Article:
Candidate forum filled with wide-ranging issues

Published 12:04 am Tuesday, July 14, 2015

Candidates for Adams County Chancery Clerk Donnie Holloway, Jack Lazarus, Brandi Lewis and Joe Murray spoke during the forum for candidates at the Natchez Convention Center Monday evening. (Ben Hillyer / The Natchez Democrat)

Candidates for Adams County Chancery Clerk Donnie Holloway, Jack Lazarus, Brandi Lewis and Joe Murray spoke during the forum for candidates at the Natchez Convention Center Monday evening. (Ben Hillyer / The Natchez Democrat)

NATCHEZ — Candidates for chancery clerk, constable, coroner and tax assessor made a pitch for Adams County’s votes Monday night.

The candidates spoke at a forum sponsored by the Natchez-Adams Chamber of Commerce and The Natchez Democrat. A second forum — for circuit clerk and board of supervisors’ candidates — will be 5 to 8 p.m. today at the Natchez Convention Center.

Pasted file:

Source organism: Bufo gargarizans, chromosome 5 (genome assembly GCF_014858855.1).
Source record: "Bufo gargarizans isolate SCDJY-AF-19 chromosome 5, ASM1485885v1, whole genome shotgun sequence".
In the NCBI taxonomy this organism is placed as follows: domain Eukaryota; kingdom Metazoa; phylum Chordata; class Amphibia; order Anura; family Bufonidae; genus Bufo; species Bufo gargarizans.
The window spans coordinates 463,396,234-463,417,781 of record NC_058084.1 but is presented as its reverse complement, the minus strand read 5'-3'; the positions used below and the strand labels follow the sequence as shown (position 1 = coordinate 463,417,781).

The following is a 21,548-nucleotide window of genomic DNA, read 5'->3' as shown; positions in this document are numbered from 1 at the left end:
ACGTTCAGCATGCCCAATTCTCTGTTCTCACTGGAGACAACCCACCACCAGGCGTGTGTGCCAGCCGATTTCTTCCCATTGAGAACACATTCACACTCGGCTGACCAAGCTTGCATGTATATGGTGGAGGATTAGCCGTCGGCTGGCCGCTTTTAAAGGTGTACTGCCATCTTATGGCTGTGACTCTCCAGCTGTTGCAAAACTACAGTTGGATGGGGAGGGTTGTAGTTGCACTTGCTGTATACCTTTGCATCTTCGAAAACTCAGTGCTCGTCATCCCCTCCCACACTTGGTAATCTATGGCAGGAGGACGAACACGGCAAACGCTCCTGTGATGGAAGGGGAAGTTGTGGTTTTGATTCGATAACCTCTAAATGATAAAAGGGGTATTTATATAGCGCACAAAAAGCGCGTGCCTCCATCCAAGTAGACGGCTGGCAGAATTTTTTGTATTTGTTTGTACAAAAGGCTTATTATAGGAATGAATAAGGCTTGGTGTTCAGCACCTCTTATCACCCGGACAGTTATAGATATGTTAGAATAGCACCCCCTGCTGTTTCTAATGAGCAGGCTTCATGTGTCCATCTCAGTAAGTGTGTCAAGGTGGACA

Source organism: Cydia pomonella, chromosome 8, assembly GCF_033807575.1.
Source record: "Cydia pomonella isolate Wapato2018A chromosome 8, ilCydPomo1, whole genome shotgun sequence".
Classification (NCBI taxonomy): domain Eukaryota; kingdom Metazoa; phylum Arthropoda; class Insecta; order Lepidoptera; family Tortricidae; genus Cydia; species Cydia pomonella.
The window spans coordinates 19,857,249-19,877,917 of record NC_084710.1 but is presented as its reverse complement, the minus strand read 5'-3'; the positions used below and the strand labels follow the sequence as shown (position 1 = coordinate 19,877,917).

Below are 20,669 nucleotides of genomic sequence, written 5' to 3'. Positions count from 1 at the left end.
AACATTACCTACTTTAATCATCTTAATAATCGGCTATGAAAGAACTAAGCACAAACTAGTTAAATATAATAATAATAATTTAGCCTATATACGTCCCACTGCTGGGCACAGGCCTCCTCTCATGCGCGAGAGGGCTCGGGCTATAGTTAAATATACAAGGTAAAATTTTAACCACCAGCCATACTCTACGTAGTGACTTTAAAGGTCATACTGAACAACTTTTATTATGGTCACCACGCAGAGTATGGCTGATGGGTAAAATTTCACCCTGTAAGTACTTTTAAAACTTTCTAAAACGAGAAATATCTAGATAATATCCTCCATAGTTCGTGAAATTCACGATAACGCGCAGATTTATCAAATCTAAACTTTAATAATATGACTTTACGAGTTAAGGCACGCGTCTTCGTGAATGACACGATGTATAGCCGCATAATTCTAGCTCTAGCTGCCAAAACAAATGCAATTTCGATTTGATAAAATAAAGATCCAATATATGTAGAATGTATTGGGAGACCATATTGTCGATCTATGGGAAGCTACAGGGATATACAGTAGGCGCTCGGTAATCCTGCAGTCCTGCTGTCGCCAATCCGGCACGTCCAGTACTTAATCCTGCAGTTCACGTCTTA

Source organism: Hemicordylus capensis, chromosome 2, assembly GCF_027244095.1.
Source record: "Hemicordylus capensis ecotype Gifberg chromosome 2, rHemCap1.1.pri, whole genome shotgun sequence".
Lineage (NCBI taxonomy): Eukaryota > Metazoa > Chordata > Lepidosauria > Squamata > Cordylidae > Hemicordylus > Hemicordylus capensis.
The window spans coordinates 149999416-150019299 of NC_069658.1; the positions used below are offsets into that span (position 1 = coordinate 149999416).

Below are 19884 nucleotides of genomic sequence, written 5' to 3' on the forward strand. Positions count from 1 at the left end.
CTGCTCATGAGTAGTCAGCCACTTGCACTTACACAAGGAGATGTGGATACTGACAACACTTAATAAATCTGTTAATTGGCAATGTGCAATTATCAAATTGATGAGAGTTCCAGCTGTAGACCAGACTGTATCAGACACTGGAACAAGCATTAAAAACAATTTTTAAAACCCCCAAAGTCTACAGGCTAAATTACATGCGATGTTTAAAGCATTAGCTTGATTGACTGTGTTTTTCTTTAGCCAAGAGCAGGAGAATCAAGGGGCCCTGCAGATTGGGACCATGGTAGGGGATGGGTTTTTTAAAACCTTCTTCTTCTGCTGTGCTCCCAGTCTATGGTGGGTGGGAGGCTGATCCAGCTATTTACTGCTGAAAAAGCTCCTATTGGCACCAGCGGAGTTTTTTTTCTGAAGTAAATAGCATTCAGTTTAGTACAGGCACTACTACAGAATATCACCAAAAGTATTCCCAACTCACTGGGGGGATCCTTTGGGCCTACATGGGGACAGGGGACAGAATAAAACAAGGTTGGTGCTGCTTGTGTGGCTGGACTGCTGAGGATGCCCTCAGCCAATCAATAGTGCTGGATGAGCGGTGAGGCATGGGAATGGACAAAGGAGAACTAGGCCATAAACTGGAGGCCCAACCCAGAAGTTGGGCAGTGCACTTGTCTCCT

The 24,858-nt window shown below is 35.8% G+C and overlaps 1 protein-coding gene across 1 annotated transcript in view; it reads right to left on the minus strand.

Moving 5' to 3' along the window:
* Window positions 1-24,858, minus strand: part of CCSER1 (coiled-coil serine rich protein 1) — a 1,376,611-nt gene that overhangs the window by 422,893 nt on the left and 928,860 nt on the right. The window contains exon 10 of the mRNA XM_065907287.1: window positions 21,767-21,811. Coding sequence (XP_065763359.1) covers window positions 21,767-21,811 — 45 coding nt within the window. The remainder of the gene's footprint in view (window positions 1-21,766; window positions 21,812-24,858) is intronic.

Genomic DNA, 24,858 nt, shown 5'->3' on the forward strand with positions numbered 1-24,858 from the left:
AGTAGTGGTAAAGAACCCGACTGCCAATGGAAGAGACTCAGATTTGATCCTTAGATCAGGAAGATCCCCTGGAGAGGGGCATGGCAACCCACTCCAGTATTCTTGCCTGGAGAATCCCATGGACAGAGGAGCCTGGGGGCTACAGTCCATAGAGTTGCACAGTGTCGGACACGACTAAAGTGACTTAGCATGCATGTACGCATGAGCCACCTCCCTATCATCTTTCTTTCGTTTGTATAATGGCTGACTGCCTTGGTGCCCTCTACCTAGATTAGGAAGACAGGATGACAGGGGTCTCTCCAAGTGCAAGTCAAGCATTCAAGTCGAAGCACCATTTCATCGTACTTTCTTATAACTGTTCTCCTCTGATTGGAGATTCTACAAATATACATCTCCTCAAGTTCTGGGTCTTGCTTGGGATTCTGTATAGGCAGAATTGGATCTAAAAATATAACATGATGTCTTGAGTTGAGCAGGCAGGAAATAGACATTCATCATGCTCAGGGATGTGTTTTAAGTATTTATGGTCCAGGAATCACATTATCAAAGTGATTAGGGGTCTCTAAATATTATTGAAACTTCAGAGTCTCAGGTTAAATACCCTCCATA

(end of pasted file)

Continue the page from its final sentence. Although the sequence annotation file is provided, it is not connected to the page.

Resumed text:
Candidates will be available to meet the public at 4 p.m.

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Chancery clerk

The two of the candidates for chancery clerk — Jack Lazarus and Brandi Lewis — said the biggest misconception they run into while campaigning for the office is that most people don’t know what the chancery clerk does.

The clerk is the county’s keeper of records, treasurer, clerk of the board of trustees and serves as an advocate in drug and lunacy commitment hearings.

The other two candidates, Donnie Holloway and Joe Murray, said the biggest misconception is people think the clerk needs a legal background. Murray said the office is, “more than anything,” a financial responsibility, and only three chancery clerks in the state are attorneys.